The present results indicate that the addition of inulin to a gestation and lactation diet can not only modulate the intestinal microbiota of sows, but also of their offspring. A promotion or stabilization of the bacterial community in the gastrointestinal tract of suckling piglets might especially be beneficial with regard to the critical weaning time, which should be investigated in future studies.
The experiment was approved according to the German Tierschutzgesetz by the Landesamt für Gesundheit und Soziales, Berlin, Germany. Primiparous sows (TOPIGS-SNW, Senden, Germany) were randomly divided into two groups. At the beginning of the study, the average age of the sows was 272 ± 24 days and the average body weight 146 ± 17.1 kg. The inulin group (n = 10) received a mash diet with the addition of 2.0% (gestation diet) or 2.2% (lactation diet) inulin (Prebiofeed 95, Speerstra Feed Ingredients BV, Lemmer, Netherlands). The inulin concentration in the non-supplemented diets was 1.0% (gestation diet) and 0.8% (lactation diet). The total concentration of 3.0% inulin in the diets was chosen based on literature evidence that this concentration can affect the host organism . The control group (n = 11) received the same diets without the addition of inulin. The diets were offered from 21 days a.p. (gestation diet) until 14 days p.p. (lactation diet), with the change-over from the gestation diet to the lactation diet on day 1 p.p. Feed allowances were adjusted according to the maternal body weight and the number of piglets . Water was offered ad libitum. The composition and nutrient characteristics of the experimental diets are described in Table 5. The sows were housed individually on straw beddings together with their litters. The suckling piglets only received colostrum and milk of their mothers, while no additional feed was offered. The treatment groups were kept in separate housing facilities under an identical light (12 hours light/12 hours darkness) and temperature (24°C) regimen.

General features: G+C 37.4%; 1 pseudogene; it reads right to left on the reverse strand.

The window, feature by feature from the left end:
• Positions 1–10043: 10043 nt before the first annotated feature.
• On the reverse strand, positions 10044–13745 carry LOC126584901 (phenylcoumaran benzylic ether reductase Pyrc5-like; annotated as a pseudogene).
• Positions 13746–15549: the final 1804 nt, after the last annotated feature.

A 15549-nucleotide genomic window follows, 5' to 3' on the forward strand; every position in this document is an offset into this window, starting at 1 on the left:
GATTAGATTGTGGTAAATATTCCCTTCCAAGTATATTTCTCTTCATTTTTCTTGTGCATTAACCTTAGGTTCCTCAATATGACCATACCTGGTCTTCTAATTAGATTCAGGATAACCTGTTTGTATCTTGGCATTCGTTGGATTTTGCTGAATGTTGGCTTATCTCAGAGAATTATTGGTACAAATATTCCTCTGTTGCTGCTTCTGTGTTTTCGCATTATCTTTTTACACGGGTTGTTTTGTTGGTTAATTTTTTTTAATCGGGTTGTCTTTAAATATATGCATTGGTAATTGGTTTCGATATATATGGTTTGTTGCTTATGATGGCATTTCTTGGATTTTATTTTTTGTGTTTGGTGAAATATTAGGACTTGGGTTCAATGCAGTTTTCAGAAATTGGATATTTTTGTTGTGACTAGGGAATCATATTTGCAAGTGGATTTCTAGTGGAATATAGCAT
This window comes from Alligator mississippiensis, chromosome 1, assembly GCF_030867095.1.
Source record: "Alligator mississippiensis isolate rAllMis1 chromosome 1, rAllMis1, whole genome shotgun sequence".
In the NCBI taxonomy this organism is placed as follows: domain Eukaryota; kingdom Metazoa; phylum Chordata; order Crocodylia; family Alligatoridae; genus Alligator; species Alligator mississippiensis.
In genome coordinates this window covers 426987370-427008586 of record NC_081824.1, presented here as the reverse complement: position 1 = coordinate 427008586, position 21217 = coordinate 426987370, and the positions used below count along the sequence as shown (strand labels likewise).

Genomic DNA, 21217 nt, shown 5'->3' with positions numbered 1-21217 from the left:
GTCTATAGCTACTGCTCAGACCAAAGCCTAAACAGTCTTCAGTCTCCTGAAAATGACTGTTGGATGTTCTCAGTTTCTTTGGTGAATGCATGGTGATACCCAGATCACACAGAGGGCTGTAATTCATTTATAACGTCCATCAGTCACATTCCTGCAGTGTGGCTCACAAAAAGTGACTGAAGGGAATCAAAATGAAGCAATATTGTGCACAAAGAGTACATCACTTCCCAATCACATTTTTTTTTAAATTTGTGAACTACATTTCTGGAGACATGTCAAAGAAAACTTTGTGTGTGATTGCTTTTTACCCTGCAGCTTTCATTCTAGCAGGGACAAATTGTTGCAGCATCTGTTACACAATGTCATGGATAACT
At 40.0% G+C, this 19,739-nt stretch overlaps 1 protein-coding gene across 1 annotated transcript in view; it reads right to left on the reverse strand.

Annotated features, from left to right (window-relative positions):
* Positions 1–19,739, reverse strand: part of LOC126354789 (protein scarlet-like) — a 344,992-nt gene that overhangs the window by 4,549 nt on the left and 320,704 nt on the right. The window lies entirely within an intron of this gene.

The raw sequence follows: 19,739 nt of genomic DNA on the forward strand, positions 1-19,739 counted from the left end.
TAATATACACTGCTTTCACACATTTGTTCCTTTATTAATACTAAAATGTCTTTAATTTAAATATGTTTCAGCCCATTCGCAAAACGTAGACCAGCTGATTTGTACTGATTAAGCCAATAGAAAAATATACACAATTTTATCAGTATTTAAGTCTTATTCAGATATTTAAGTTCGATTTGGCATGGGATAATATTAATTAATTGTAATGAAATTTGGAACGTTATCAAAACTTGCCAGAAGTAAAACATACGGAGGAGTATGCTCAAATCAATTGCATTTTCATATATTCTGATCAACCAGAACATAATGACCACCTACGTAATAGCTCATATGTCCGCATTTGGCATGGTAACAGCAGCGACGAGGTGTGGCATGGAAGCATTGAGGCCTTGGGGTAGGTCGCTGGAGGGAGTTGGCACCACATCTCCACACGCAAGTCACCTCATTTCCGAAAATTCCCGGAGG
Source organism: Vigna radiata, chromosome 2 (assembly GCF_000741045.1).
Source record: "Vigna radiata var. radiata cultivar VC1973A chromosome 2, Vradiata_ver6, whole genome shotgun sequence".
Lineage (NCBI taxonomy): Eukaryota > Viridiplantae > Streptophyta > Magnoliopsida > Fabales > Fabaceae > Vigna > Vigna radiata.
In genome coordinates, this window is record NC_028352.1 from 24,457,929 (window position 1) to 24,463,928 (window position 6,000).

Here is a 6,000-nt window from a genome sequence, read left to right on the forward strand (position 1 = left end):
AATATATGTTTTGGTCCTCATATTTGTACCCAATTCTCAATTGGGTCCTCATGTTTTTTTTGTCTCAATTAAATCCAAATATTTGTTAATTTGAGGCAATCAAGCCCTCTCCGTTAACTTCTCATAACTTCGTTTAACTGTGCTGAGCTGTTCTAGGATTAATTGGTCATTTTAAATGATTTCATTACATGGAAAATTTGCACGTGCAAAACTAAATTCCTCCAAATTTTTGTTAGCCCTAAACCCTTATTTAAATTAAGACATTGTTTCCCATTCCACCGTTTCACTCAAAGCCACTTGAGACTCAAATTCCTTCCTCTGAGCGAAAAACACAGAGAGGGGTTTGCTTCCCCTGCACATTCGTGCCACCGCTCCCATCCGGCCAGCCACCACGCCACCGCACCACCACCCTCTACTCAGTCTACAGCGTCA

The faeces of the sows were collected in the morning of day 4 a.p. and day 1 and day 5 p.p. The faeces were directly taken from the anus of the animals and stored at −80°C prior to further analysis.
The suckling piglets (n = 8/group) were euthanised on day 10 after birth. For anaesthesia, a combination of ketamine hydrochloride (Ursotamin®, Serumwerk Bernburg AG, Bernburg, Germany, 25 mg/kg body weight (BW); intramuscular injection) and azaperone (Stresnil®, Jansen-Cilag, Neuss, Germany, 2 mg/kg BW; intramuscular injection) was used. When the suckling piglets were narcotised, a combination of tetracaine hydrochloride, mebezonium iodide and embutramide (T61®, Intervet, Unterschleißheim, Germany, 0.5 ml/kg BW) was injected. Subsequently, the abdomen of the suckling piglets was opened to separate the gastrointestinal tract. Digesta samples of the stomach, small intestine, caecum and rectum were taken and stored at −80°C prior to further analysis.
DNA-extraction and quantification of the bacteria in the digesta and faeces